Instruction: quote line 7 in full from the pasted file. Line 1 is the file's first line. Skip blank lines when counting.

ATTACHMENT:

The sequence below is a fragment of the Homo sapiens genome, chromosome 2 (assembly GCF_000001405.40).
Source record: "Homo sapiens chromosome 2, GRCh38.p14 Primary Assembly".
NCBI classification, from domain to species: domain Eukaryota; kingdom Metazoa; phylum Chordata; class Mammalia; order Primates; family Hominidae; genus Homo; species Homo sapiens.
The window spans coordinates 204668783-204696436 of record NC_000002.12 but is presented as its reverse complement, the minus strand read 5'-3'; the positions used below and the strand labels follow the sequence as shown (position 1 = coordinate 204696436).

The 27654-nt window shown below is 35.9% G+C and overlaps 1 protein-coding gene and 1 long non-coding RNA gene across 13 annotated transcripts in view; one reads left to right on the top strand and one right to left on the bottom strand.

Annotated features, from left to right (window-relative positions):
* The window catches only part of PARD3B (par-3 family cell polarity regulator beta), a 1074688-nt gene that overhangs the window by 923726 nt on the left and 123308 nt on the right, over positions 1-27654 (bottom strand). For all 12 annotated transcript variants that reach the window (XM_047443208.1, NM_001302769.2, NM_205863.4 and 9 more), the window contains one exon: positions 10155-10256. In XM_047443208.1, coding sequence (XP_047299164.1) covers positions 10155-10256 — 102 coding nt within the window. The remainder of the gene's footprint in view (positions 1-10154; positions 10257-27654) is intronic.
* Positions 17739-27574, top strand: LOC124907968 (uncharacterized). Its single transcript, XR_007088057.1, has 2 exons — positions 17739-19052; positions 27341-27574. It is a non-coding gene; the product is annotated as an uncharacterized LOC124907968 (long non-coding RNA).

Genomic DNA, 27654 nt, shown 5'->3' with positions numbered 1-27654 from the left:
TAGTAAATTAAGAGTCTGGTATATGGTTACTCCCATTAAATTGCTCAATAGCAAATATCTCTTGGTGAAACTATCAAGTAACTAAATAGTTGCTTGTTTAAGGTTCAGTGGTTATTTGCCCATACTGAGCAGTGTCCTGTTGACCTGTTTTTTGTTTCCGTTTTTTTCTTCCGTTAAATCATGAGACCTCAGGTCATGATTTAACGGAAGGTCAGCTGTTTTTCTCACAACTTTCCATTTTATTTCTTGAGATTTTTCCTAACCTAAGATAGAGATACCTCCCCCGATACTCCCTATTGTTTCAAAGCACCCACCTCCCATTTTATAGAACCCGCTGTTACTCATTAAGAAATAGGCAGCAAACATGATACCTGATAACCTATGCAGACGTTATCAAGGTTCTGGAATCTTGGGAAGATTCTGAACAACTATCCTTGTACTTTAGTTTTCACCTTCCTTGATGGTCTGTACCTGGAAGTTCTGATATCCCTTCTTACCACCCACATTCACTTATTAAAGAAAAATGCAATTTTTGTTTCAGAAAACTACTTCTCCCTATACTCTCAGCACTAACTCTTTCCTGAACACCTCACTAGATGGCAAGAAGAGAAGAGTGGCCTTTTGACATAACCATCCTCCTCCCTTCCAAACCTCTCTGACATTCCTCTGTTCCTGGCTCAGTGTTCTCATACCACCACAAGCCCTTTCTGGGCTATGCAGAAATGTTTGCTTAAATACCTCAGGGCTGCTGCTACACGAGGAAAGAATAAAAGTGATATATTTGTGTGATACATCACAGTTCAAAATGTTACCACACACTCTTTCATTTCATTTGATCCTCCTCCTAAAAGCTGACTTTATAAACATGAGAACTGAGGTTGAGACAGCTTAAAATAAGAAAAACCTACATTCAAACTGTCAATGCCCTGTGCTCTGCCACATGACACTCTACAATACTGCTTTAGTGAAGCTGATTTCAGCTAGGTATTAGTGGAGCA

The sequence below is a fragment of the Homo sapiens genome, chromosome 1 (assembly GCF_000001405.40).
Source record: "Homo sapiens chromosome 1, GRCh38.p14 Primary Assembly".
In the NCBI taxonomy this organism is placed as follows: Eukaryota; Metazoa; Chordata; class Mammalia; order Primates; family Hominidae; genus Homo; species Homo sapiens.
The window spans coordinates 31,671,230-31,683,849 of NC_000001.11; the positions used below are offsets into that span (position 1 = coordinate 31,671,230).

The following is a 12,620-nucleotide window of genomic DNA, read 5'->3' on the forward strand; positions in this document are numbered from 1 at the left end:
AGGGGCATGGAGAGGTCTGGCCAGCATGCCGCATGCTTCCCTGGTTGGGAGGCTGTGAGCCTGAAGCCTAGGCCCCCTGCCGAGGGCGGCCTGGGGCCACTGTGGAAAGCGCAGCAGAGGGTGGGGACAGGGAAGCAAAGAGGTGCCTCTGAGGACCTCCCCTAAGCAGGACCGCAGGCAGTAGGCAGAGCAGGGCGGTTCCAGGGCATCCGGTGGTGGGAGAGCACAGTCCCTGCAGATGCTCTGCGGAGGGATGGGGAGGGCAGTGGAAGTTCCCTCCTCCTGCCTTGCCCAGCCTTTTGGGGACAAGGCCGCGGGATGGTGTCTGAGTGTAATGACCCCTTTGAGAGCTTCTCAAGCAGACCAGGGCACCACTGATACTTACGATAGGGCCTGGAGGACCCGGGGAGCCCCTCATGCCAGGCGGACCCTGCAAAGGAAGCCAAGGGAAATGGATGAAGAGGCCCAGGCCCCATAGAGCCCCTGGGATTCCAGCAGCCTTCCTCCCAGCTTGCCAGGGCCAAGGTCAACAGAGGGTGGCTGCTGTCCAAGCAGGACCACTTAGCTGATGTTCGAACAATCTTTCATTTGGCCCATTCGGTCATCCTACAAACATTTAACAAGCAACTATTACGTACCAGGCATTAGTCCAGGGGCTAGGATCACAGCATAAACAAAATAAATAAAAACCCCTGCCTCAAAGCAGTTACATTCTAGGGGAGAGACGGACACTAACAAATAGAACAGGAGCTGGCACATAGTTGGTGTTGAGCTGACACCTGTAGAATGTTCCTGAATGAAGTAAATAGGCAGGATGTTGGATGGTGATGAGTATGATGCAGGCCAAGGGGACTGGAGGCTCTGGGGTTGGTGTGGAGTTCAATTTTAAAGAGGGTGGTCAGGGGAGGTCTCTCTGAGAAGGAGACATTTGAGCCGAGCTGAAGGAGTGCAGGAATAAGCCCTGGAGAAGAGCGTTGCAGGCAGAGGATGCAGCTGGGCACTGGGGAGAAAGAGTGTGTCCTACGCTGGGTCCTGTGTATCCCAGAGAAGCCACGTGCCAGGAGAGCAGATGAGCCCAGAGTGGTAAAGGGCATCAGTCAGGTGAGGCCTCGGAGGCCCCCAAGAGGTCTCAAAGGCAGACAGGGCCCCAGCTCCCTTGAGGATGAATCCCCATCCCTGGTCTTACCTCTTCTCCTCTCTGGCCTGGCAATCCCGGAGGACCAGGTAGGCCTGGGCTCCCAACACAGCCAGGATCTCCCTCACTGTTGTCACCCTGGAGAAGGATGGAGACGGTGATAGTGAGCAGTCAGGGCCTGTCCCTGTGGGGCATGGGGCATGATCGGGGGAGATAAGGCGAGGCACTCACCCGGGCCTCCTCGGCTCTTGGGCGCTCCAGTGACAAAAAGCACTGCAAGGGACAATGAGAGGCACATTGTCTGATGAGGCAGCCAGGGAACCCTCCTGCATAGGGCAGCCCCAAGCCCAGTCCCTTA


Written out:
* The window catches only part of PARD3B (par-3 family cell polarity regulator beta), a 1074688-nt gene that overhangs the window by 923726 nt on the left and 123308 nt on the right, over positions 1-27654 (bottom strand). For all 12 annotated transcript variants that reach the window (XM_047443208.1, NM_001302769.2, NM_205863.4 and 9 more), the window contains one exon: positions 10155-10256. In XM_047443208.1, coding sequence (XP_047299164.1) covers positions 10155-10256 — 102 coding nt within the window. The remainder of the gene's footprint in view (positions 1-10154; positions 10257-27654) is intronic.